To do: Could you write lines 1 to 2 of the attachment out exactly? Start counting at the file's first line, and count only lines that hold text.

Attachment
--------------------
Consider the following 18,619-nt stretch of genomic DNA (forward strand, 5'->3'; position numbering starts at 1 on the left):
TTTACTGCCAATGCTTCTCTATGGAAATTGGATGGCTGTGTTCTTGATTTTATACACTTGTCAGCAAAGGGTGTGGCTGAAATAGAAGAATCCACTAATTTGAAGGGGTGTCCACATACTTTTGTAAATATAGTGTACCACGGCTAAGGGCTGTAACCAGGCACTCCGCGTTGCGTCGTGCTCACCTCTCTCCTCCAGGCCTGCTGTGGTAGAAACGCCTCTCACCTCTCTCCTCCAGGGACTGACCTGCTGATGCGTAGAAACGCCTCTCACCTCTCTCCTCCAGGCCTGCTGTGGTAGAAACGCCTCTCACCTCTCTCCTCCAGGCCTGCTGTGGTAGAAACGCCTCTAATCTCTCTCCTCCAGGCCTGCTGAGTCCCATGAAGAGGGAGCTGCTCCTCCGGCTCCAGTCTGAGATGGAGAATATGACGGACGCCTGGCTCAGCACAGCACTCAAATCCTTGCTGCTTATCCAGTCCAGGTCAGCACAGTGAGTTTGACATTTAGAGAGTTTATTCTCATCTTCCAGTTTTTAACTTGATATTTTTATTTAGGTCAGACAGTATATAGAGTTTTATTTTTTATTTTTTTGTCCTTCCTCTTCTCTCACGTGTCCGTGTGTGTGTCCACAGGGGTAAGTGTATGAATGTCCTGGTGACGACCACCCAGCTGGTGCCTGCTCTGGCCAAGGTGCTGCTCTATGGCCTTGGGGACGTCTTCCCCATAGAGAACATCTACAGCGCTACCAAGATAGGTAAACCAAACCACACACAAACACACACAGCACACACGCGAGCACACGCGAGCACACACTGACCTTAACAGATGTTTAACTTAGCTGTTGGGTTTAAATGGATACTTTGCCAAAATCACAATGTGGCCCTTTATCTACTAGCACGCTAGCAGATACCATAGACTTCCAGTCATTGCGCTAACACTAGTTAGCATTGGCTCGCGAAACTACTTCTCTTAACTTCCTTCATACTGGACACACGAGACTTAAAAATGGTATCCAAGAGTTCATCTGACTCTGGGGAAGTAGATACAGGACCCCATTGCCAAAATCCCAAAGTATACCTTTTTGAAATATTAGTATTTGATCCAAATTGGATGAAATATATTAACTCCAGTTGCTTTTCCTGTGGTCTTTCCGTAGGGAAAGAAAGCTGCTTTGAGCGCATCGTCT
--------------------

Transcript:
Consider the following 18,619-nt stretch of genomic DNA (forward strand, 5'->3'; position numbering starts at 1 on the left):
TTTACTGCCAATGCTTCTCTATGGAAATTGGATGGCTGTGTTCTTGATTTTATACACTTGTCAGCAAAGGGTGTGGCTGAAATAGAAGAATCCACTAATTTGAAGGGGTGTCCACATACTTTTGTAAATATAGTGTACCACGGCTAAGGGCTGTAACCAGGCACTCCGCGTTGCGTCGTGCTCACCTCTCTCCTCCAGGCCTGCTGTGGTAGAAACGCCTCTCACCTCTCTCCTCCAGGGACTGACCTGCTGATGCGTAGAAACGCCTCTCACCTCTCTCCTCCAGGCCTGCTGTGGTAGAAACGCCTCTCACCTCTCTCCTCCAGGCCTGCTGTGGTAGAAACGCCTCTAATCTCTCTCCTCCAGGCCTGCTGAGTCCCATGAAGAGGGAGCTGCTCCTCCGGCTCCAGTCTGAGATGGAGAATATGACGGACGCCTGGCTCAGCACAGCACTCAAATCCTTGCTGCTTATCCAGTCCAGGTCAGCACAGTGAGTTTGACATTTAGAGAGTTTATTCTCATCTTCCAGTTTTTAACTTGATATTTTTATTTAGGTCAGACAGTATATAGAGTTTTATTTTTTATTTTTTTGTCCTTCCTCTTCTCTCACGTGTCCGTGTGTGTGTCCACAGGGGTAAGTGTATGAATGTCCTGGTGACGACCACCCAGCTGGTGCCTGCTCTGGCCAAGGTGCTGCTCTATGGCCTTGGGGACGTCTTCCCCATAGAGAACATCTACAGCGCTACCAAGATAGGTAAACCAAACCACACACAAACACACACAGCACACACGCGAGCACACGCGAGCACACACTGACCTTAACAGATGTTTAACTTAGCTGTTGGGTTTAAATGGATACTTTGCCAAAATCACAATGTGGCCCTTTATCTACTAGCACGCTAGCAGATACCATAGACTTCCAGTCATTGCGCTAACACTAGTTAGCATTGGCTCGCGAAACTACTTCTCTTAACTTCCTTCATACTGGACACACGAGACTTAAAAATGGTATCCAAGAGTTCATCTGACTCTGGGGAAGTAGATACAGGACCCCATTGCCAAAATCCCAAAGTATACCTTTTTGAAATATTAGTATTTGATCCAAATTGGATGAAATATATTAACTCCAGTTGCTTTTCCTGTGGTCTTTCCGTAGGGAAAGAAAGCTGCTTTGAGCGCATCGTCT